Imagine a California that banned the internal combustion engine by 1975


Newport Ave. at First St., Tustin, April 1966 flickr photo by Orange County Archives shared under a Creative Commons (BY) license

Can you picture a world where California banned the internal combustion engine by 1975? In 1967 California State Senator Nichoals C. Petris introduced SB 1291 which proposed just that:

Notwithstanding any other provision of this chapter, on or after January 1, 1975, no motor vehicle powered by an internal combustion engine shall be operated on the highways of the state.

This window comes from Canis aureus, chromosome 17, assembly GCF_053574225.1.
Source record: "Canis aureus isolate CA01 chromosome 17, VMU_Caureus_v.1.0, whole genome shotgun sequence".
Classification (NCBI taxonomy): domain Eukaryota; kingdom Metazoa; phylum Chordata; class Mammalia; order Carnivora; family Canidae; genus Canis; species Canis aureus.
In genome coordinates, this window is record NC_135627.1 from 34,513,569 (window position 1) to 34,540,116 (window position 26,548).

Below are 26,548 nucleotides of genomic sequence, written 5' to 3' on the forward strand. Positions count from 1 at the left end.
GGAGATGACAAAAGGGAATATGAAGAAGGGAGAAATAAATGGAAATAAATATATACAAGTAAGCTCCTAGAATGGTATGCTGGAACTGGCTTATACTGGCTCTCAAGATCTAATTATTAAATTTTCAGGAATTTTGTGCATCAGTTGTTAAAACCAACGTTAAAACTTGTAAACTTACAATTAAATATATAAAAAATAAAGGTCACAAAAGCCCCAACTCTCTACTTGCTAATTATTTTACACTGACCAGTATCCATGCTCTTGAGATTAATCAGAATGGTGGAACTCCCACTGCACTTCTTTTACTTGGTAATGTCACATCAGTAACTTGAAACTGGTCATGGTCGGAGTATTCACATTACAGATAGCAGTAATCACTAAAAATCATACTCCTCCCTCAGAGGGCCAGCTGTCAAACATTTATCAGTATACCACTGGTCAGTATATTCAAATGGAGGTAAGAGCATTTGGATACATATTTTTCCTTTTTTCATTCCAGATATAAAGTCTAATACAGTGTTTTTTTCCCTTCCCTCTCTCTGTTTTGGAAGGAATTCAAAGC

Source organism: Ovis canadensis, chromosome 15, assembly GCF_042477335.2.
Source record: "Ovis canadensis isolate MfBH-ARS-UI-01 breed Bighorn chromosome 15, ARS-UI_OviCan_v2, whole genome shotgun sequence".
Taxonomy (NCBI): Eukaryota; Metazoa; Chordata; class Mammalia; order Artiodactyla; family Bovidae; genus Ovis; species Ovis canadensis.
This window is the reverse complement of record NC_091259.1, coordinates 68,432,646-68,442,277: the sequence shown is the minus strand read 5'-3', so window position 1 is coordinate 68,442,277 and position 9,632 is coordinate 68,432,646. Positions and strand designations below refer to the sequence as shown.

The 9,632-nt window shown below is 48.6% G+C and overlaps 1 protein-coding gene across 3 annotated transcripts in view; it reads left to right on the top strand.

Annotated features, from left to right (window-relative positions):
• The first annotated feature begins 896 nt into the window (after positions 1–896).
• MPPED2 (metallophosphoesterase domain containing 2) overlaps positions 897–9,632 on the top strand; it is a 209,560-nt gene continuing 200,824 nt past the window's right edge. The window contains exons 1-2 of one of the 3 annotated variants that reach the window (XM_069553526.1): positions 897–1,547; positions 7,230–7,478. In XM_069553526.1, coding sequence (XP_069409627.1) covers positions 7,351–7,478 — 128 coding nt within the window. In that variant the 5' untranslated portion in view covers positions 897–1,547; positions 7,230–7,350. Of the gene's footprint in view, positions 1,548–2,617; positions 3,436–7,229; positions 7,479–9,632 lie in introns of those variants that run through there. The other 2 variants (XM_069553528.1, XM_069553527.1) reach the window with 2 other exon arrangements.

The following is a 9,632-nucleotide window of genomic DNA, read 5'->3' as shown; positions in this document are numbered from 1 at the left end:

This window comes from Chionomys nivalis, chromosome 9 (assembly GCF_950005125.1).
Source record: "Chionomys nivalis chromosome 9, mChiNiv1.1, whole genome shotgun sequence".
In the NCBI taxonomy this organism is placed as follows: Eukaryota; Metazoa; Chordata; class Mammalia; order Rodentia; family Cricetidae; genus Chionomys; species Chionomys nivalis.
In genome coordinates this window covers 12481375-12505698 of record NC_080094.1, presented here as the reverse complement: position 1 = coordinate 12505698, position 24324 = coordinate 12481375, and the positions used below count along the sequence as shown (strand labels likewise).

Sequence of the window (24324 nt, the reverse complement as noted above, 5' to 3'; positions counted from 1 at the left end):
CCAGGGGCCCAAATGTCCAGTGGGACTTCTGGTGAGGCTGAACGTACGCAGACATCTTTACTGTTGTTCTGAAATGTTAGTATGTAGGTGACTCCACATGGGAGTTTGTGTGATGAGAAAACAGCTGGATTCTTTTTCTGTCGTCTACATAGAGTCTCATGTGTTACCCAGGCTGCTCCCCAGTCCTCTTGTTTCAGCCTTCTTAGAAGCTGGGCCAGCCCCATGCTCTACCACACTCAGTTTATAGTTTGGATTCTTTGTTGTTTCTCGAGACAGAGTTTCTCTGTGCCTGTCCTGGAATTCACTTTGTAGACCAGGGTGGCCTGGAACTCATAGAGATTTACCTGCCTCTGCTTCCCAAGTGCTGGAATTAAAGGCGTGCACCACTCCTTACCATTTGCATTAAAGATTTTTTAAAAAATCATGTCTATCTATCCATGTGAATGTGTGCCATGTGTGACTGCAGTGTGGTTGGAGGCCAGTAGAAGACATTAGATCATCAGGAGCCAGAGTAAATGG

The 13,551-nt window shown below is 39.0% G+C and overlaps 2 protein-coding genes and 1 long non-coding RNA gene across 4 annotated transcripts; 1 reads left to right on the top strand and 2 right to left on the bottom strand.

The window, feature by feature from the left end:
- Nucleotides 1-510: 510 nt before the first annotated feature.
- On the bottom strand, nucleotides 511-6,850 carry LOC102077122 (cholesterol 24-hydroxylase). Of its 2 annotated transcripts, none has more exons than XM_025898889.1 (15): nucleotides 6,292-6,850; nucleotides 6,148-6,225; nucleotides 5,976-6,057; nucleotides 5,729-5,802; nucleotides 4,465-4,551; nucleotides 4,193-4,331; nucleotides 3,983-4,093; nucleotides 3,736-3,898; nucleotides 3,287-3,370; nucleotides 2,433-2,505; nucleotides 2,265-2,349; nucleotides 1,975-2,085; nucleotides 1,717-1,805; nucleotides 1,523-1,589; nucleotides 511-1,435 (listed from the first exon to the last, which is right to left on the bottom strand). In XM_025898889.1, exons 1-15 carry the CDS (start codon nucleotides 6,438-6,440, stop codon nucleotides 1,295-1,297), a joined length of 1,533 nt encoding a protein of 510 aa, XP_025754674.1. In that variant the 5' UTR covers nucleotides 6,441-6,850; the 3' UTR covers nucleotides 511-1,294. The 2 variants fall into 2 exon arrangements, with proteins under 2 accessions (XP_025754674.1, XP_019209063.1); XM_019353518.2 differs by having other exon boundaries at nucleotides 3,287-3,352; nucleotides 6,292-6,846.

It's simple and bold language was a response to California's statewide smog problem, as reflected by the creation of the California Air Resources Board in 1967 to tackle the issue.  SB 1291 didn't make it out of the assembly, though it did scare auto makers into action. Petris continued to confront the role of personal automobiles and the internal combustion engine in the state's air pollution, working with groups like Stamp-Out-Smog, and enlisting the support of "consumer crusader" Ralph Nader

California began leading the way on pressuring the car companies in cleaning up tailpipe emissions which culminated in the Clean Air Act of 1970. 50 years later California is still setting an aggressive agenda in combatting air pollution, most recently with SB32: California Global Warming Solutions Act of 2006